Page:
It might be through any or all of your senses sound, sensation, taste, smell, sight.
With these two questions you’ve built yourself a personalised mindfulness practice that slots perfectly into your existing patterns and habits.
[If you want to explore more about building positive habits check out Atomic Habits by James Clear.]
19 mindfulness activities that take less than 1 minute
Below is a list of mindfulness activities and practices that I’ve tried over the years that I find useful in all sorts of settings including work, leadership, parenting, home, health, fitness and difficult conversations.
I use them as a situation requires but as you’ll see, opportunities for mindfulness are as varied as I’d like to make them.
Most are framed as questions to help to purposefully bring my attention to the present moment.
- 4-7-8 breath. Breathe in for 4, hold for 7, out for 8. Repeat three times. (Pioneered by Dr Andrew Weil.)
- Breathe through my nose: Do I notice the difference in humidity on the inhale vs the exhale? How far down my throat can I follow my breath?
- Am I breathing with my chest or diaphragm?
- Am I breathing through my nose or mouth?
- Can I feel the sensation of the wind or sun on my face?
- What sounds can I notice close by? What sounds seem further away?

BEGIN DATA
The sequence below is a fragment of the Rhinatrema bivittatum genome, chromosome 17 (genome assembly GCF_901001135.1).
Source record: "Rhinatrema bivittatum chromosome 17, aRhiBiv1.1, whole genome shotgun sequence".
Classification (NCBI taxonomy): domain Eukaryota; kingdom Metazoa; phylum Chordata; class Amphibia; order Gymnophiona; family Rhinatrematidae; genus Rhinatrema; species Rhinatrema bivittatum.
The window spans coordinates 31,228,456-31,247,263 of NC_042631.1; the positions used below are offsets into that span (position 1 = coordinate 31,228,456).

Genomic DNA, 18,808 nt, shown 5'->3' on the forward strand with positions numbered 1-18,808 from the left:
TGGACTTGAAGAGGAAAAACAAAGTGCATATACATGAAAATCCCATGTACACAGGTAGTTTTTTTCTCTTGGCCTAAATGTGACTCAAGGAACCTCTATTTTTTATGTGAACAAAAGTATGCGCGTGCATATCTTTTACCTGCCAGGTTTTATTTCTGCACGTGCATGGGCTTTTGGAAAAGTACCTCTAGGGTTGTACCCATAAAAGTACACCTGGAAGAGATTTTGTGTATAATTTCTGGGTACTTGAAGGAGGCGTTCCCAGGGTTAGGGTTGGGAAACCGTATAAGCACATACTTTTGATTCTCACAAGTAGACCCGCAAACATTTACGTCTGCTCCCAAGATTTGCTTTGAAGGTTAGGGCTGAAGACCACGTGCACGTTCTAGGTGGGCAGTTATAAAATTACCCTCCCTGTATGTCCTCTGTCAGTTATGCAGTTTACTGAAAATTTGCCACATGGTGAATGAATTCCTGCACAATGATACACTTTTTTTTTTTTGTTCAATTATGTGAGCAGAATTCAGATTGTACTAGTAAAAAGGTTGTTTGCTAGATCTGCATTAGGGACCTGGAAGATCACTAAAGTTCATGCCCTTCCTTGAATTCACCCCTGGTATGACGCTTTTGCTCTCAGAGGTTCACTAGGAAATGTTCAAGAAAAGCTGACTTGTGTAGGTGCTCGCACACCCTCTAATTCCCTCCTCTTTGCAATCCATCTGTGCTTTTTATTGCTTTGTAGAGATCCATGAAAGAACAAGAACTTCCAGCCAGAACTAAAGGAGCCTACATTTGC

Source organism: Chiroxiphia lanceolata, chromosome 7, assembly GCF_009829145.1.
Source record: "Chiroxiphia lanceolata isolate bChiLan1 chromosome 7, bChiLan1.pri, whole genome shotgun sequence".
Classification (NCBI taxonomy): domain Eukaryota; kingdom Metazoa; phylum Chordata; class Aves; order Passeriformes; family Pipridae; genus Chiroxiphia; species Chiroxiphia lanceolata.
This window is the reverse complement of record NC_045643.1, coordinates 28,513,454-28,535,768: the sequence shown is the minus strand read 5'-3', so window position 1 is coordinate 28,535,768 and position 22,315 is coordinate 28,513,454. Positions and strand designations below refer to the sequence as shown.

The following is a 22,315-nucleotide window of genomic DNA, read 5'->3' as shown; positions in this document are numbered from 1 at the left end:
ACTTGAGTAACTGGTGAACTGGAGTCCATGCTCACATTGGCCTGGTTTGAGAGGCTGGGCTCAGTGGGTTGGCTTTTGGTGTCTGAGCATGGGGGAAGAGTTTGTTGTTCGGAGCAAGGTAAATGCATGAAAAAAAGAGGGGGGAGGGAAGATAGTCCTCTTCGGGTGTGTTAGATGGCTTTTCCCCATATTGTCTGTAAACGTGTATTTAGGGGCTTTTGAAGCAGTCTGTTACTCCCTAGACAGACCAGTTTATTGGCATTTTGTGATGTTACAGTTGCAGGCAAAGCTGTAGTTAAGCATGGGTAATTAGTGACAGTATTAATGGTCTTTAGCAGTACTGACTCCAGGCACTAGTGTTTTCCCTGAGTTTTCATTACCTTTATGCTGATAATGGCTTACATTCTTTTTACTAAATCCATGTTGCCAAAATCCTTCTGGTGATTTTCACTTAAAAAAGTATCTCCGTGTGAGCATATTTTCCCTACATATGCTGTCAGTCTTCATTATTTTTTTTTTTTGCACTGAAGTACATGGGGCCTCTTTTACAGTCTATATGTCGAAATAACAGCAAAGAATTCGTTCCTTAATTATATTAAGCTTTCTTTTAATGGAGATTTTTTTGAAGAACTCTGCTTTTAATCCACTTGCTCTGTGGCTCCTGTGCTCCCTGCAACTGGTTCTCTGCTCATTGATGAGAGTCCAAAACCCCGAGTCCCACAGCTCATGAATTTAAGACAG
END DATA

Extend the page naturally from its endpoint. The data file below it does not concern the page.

- Wiggle my toes in my shoes: what sensations do I notice?
- Sitting down: What is the sensation of the chair on the back of my legs?
- Air conditioning in a meeting room: Can I notice the sound of the air conditioning in the room I’m sitting in? Are there different tones?
- Can I take a mindful sip of water to pause before I respond to a question or situation?
- Shower: Can I notice the droplets hitting my skin? Can I separate them individually?
- Washing up: What does the water feel like on my hands? How does the scrubbing brush feel in the palm of my hand?
- Parenting: Where in my body do I feel the frustration at the toys not being put away? What are the sensations in my thumb when my daughter holds it as she falls asleep?
- Strength work: Can I notice the contraction of my muscles? Can I notice each of the individual fibres?
- Swimming: Are the tiles on the bottom of the pool in clear focus? Can I notice the different colours on the bottom of the pool as light refracts through the water?
- Walking/running: Can I notice the sensations in my feet? The airflow on my face?
Food and Drink
- Food: What does the meal actually taste like? Can I separate the flavours? Can I feel the different textures?
- Water: Can I notice the temperature? The texture?
- Coffee/Tea: Can I notice the smell, taste, temperature, the steam rising from the cup?
As Greek poet Archilochus says:
“We don’t rise to the level of our expectations; we fall to the level of our training.”
And this list is really just a prompt and reminder to me to explore how I might bring mindfulness into my day.
I want to practice it daily so that when the pressure is on, I can use mindfulness as a tool to notice my reaction and choose my response.
I’d love to hear about any other favourite mindfulness practices you’ve tried or that have worked for you in the comments below.